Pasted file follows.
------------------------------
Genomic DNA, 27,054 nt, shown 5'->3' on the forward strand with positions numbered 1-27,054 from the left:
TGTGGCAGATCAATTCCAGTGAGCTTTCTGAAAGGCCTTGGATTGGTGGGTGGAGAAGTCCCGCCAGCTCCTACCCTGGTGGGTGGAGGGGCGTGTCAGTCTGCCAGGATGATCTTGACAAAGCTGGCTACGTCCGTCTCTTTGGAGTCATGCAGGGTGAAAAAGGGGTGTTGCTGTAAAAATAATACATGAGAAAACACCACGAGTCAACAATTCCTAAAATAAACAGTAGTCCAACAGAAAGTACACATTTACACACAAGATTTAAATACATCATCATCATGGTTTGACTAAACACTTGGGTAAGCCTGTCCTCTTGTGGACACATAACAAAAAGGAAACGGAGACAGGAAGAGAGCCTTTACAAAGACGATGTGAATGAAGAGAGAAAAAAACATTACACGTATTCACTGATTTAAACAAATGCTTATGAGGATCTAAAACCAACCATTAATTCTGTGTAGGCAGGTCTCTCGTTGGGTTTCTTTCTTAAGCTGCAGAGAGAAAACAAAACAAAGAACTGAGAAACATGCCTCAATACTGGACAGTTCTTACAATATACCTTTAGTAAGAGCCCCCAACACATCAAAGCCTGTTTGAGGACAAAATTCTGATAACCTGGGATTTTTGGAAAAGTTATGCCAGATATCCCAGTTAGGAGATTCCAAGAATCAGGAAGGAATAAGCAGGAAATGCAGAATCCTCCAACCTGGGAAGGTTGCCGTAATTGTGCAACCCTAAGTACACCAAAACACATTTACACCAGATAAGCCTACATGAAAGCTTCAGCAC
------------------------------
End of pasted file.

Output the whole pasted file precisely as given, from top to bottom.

Genomic DNA, 27,054 nt, shown 5'->3' on the forward strand with positions numbered 1-27,054 from the left:
TGTGGCAGATCAATTCCAGTGAGCTTTCTGAAAGGCCTTGGATTGGTGGGTGGAGAAGTCCCGCCAGCTCCTACCCTGGTGGGTGGAGGGGCGTGTCAGTCTGCCAGGATGATCTTGACAAAGCTGGCTACGTCCGTCTCTTTGGAGTCATGCAGGGTGAAAAAGGGGTGTTGCTGTAAAAATAATACATGAGAAAACACCACGAGTCAACAATTCCTAAAATAAACAGTAGTCCAACAGAAAGTACACATTTACACACAAGATTTAAATACATCATCATCATGGTTTGACTAAACACTTGGGTAAGCCTGTCCTCTTGTGGACACATAACAAAAAGGAAACGGAGACAGGAAGAGAGCCTTTACAAAGACGATGTGAATGAAGAGAGAAAAAAACATTACACGTATTCACTGATTTAAACAAATGCTTATGAGGATCTAAAACCAACCATTAATTCTGTGTAGGCAGGTCTCTCGTTGGGTTTCTTTCTTAAGCTGCAGAGAGAAAACAAAACAAAGAACTGAGAAACATGCCTCAATACTGGACAGTTCTTACAATATACCTTTAGTAAGAGCCCCCAACACATCAAAGCCTGTTTGAGGACAAAATTCTGATAACCTGGGATTTTTGGAAAAGTTATGCCAGATATCCCAGTTAGGAGATTCCAAGAATCAGGAAGGAATAAGCAGGAAATGCAGAATCCTCCAACCTGGGAAGGTTGCCGTAATTGTGCAACCCTAAGTACACCAAAACACATTTACACCAGATAAGCCTACATGAAAGCTTCAGCAC